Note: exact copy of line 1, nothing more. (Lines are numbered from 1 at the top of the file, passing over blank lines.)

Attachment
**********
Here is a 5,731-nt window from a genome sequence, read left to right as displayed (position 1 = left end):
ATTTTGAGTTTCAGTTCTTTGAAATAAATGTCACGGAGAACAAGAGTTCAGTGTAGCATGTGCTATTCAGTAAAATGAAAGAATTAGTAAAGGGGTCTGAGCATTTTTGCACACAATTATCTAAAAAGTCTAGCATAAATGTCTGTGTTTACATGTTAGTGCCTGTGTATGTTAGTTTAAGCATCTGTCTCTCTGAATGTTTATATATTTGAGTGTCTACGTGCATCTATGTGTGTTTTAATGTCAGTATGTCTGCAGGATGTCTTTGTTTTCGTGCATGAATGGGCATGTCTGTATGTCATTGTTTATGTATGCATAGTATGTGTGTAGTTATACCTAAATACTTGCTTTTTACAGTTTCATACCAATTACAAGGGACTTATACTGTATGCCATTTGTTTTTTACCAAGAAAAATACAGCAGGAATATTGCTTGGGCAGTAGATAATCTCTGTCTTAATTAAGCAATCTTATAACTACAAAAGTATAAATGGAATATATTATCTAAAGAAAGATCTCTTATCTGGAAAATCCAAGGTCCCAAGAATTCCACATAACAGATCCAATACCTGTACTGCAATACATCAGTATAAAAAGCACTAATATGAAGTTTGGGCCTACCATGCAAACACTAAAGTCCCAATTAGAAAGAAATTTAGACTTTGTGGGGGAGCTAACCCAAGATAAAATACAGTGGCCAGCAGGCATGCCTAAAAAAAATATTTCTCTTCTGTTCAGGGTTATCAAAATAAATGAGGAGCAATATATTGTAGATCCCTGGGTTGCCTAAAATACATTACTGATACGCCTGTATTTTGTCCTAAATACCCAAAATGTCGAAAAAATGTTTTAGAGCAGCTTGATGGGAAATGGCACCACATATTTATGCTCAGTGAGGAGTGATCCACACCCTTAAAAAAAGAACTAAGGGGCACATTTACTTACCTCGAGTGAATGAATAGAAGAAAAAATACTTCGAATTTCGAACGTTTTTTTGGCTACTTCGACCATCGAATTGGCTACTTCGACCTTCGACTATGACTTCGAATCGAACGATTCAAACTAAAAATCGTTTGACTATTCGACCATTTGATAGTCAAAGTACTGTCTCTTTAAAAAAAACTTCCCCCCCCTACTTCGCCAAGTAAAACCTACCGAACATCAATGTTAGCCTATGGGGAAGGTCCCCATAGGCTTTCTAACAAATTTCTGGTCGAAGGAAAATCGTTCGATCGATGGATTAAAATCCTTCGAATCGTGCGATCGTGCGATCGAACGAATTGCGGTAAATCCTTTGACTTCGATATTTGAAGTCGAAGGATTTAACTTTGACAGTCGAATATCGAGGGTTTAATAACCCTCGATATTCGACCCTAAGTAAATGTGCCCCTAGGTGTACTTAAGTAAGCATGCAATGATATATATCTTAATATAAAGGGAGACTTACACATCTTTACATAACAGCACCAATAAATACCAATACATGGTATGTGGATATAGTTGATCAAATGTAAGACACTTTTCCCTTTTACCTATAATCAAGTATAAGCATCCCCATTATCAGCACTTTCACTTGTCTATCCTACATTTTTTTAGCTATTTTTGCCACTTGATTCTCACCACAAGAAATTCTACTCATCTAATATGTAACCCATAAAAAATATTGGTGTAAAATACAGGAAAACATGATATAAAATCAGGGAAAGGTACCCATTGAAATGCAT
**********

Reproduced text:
Here is a 5,731-nt window from a genome sequence, read left to right as displayed (position 1 = left end):